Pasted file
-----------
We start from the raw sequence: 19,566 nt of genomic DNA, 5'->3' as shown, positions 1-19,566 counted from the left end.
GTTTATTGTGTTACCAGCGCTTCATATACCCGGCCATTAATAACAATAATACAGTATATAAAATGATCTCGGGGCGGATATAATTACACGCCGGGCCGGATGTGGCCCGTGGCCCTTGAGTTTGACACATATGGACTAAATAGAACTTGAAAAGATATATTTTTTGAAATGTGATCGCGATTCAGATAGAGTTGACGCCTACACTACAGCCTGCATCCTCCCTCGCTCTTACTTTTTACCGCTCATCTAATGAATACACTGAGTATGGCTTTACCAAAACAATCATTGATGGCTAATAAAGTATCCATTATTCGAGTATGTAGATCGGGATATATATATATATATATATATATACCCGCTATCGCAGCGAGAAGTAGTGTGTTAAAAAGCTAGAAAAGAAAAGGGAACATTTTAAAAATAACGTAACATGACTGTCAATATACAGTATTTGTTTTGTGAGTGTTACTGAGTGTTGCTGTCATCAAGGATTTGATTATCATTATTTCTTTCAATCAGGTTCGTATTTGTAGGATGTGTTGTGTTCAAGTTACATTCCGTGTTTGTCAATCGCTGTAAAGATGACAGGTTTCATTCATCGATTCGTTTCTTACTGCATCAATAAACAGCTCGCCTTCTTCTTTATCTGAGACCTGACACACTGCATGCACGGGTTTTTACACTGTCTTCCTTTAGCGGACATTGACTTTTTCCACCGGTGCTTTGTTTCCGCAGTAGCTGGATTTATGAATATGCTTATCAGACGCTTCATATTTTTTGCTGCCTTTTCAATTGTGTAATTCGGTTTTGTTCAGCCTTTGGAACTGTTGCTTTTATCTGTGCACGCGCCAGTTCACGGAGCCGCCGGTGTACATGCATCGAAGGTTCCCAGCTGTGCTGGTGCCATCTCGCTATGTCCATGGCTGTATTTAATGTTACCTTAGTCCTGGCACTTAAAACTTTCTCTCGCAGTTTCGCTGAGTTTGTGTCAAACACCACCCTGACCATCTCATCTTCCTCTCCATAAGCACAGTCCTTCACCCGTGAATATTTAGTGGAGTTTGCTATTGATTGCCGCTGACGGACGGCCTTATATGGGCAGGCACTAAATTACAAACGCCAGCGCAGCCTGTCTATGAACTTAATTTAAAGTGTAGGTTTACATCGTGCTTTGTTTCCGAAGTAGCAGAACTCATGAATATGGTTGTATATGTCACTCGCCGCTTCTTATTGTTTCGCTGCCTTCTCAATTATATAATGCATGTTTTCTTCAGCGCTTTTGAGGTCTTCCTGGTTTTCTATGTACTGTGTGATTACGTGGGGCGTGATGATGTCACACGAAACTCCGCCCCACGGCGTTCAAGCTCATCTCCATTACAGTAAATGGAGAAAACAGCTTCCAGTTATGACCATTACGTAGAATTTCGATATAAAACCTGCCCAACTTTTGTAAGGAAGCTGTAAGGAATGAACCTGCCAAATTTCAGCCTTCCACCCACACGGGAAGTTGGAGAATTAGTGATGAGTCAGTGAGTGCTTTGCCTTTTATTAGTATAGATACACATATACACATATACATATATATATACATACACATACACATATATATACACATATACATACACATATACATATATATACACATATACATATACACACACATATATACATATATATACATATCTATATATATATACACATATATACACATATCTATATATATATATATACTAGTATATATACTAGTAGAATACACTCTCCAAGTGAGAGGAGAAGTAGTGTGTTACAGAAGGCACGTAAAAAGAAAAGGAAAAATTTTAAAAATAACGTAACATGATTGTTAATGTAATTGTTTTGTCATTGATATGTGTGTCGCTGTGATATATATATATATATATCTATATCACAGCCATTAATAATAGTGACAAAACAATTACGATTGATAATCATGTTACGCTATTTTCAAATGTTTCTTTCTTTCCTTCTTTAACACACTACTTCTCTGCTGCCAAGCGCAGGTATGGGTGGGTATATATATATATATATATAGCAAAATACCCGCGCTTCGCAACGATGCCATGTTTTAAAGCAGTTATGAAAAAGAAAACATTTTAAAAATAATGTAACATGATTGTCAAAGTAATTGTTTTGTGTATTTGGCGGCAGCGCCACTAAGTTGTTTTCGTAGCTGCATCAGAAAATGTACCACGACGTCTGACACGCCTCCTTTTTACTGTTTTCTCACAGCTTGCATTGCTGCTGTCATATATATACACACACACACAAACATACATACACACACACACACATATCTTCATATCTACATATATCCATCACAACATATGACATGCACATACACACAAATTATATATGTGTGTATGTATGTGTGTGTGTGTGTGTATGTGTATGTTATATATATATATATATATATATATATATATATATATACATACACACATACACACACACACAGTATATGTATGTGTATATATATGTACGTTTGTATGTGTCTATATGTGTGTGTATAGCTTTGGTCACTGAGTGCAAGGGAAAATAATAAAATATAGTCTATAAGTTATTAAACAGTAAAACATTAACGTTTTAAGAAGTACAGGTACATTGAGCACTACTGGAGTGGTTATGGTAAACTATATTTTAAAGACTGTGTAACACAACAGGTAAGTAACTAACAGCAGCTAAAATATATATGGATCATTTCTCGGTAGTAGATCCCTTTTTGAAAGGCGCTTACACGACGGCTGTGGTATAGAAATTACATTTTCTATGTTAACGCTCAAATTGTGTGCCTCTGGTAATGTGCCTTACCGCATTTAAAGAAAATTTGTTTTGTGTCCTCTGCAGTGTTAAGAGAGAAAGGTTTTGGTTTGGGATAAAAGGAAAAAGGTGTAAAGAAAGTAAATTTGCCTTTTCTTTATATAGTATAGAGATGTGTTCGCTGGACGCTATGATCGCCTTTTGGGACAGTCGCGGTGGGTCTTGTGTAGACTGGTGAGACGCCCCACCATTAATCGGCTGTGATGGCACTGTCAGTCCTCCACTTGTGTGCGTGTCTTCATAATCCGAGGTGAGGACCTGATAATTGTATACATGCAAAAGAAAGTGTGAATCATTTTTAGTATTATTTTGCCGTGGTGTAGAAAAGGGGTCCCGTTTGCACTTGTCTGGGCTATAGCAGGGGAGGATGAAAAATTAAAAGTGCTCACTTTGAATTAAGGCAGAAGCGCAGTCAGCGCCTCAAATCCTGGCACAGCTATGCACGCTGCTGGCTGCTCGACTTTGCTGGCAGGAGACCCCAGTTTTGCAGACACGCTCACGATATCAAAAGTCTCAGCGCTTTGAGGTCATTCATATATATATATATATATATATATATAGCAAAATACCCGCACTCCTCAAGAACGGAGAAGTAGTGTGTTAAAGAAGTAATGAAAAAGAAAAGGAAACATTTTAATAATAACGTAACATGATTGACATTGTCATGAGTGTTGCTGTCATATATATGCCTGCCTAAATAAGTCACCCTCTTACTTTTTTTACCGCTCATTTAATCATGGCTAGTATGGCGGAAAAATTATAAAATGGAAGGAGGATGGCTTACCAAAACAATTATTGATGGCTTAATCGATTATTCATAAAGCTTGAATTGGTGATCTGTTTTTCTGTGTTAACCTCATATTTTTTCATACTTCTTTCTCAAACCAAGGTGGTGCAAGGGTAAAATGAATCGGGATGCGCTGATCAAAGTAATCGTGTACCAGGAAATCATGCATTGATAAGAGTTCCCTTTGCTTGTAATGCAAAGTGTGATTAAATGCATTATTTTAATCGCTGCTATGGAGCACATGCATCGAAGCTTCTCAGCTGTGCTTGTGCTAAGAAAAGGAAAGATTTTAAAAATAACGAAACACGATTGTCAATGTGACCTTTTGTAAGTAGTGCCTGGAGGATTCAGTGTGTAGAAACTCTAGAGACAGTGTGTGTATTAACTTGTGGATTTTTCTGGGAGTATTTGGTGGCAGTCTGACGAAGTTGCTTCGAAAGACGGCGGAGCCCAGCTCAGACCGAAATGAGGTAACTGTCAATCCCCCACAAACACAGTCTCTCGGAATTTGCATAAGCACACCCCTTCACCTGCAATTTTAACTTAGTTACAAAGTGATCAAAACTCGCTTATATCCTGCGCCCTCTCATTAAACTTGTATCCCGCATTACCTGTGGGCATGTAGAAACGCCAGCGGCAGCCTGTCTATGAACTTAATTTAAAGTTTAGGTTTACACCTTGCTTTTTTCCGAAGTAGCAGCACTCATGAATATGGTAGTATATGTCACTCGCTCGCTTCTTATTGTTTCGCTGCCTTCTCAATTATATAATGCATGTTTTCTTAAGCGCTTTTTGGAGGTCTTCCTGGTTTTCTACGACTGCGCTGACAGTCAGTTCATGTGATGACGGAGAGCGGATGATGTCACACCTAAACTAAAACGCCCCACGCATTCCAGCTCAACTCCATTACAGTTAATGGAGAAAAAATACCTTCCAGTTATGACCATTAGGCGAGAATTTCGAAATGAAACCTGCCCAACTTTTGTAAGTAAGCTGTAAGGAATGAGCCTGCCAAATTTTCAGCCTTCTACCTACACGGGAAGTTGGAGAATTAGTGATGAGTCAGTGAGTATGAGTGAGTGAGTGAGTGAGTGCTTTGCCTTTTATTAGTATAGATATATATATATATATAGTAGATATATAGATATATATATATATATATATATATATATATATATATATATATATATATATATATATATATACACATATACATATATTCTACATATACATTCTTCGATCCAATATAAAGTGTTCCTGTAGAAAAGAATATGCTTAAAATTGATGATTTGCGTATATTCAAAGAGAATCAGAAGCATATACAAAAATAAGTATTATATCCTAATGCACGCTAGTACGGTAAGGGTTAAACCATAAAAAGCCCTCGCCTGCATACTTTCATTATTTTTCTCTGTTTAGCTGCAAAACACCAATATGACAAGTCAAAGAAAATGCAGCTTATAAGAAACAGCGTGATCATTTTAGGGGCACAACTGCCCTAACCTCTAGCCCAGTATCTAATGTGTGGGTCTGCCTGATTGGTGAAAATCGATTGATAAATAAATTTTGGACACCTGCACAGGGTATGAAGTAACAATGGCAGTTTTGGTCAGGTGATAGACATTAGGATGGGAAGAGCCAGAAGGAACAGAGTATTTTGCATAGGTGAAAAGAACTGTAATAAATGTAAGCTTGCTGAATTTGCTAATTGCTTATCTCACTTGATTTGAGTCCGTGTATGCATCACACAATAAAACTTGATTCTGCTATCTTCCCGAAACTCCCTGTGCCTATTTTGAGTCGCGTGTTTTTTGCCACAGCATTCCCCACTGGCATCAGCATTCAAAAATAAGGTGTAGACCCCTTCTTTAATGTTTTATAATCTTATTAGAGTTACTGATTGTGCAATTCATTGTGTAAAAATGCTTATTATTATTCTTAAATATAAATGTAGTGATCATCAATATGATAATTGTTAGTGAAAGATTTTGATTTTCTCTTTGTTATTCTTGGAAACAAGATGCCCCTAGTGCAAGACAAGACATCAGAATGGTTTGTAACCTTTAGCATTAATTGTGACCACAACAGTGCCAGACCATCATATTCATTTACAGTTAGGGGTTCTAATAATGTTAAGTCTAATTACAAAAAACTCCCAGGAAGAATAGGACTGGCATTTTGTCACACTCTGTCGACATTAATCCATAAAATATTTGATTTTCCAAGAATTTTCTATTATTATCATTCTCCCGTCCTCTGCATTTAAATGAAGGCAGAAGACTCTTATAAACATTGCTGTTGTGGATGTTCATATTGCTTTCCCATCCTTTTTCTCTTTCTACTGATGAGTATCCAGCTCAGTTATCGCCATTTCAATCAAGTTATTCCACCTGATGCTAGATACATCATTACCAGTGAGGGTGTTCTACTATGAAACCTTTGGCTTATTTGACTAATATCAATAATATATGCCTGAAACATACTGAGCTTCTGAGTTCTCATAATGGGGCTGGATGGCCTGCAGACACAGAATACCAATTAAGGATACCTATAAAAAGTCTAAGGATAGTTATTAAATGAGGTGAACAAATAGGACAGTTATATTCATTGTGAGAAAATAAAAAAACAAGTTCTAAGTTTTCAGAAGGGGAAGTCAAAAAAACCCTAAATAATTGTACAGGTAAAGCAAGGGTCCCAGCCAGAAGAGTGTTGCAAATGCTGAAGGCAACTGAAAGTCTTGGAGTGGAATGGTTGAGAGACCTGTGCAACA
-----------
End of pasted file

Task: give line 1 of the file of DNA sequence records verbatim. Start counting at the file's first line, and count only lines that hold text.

We start from the raw sequence: 19,566 nt of genomic DNA, 5'->3' as shown, positions 1-19,566 counted from the left end.